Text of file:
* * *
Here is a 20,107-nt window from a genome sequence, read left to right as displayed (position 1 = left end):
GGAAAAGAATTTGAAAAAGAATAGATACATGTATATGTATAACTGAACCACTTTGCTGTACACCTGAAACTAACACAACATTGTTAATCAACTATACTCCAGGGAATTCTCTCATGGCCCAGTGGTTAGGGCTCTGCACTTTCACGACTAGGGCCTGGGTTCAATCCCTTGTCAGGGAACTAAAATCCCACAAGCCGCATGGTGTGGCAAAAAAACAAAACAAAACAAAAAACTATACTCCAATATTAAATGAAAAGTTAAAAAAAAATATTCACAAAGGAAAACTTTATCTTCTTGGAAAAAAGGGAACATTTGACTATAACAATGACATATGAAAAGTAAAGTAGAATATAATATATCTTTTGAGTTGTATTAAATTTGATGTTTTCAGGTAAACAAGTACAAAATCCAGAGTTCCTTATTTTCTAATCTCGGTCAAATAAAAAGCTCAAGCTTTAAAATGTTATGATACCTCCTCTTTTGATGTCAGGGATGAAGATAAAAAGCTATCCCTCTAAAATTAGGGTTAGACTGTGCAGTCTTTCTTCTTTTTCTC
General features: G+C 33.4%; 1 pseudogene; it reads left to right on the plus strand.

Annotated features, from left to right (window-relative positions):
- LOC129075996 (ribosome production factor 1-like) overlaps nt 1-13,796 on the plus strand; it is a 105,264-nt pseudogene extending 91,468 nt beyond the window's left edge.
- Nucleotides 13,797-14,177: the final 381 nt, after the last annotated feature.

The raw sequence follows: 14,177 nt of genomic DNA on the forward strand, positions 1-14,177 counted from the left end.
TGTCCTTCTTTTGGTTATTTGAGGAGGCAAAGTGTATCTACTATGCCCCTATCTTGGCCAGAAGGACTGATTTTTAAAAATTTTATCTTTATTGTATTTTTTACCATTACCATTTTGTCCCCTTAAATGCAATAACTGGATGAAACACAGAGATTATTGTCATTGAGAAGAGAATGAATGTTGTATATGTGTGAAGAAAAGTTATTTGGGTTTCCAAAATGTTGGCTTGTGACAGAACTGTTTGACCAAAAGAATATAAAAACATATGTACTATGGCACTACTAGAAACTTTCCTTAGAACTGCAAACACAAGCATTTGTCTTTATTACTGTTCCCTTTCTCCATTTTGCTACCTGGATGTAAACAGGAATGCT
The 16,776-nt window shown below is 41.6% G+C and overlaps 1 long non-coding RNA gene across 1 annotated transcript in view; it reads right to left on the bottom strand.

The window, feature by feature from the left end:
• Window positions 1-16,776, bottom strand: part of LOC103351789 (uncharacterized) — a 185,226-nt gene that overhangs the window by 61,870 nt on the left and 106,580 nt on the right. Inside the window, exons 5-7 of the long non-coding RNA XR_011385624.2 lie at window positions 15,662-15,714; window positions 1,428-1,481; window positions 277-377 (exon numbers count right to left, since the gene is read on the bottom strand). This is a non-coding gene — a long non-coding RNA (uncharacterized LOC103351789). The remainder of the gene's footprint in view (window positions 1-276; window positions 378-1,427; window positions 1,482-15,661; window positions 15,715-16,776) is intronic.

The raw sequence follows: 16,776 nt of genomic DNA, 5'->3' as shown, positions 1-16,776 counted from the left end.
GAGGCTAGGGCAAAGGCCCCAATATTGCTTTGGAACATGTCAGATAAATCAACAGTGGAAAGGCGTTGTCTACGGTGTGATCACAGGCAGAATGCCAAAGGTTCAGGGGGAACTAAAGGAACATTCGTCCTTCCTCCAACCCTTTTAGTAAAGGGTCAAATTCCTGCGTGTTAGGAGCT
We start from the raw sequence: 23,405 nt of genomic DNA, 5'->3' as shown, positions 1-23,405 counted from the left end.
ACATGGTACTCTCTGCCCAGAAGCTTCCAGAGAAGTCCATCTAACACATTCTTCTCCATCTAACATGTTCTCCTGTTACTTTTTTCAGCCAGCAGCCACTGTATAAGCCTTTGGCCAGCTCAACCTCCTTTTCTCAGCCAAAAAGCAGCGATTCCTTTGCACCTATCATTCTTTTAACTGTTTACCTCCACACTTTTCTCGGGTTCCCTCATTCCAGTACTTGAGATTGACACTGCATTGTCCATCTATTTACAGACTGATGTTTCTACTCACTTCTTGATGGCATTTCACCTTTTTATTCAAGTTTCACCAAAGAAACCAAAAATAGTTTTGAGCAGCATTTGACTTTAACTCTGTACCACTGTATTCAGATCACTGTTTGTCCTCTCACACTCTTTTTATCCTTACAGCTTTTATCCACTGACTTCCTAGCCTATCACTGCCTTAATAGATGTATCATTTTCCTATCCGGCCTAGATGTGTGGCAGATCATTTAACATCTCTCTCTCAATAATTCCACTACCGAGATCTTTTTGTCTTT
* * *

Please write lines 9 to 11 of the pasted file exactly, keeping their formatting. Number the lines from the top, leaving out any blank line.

The 16,776-nt window shown below is 41.6% G+C and overlaps 1 long non-coding RNA gene across 1 annotated transcript in view; it reads right to left on the bottom strand.

The window, feature by feature from the left end:
• Window positions 1-16,776, bottom strand: part of LOC103351789 (uncharacterized) — a 185,226-nt gene that overhangs the window by 61,870 nt on the left and 106,580 nt on the right. Inside the window, exons 5-7 of the long non-coding RNA XR_011385624.2 lie at window positions 15,662-15,714; window positions 1,428-1,481; window positions 277-377 (exon numbers count right to left, since the gene is read on the bottom strand). This is a non-coding gene — a long non-coding RNA (uncharacterized LOC103351789). The remainder of the gene's footprint in view (window positions 1-276; window positions 378-1,427; window positions 1,482-15,661; window positions 15,715-16,776) is intronic.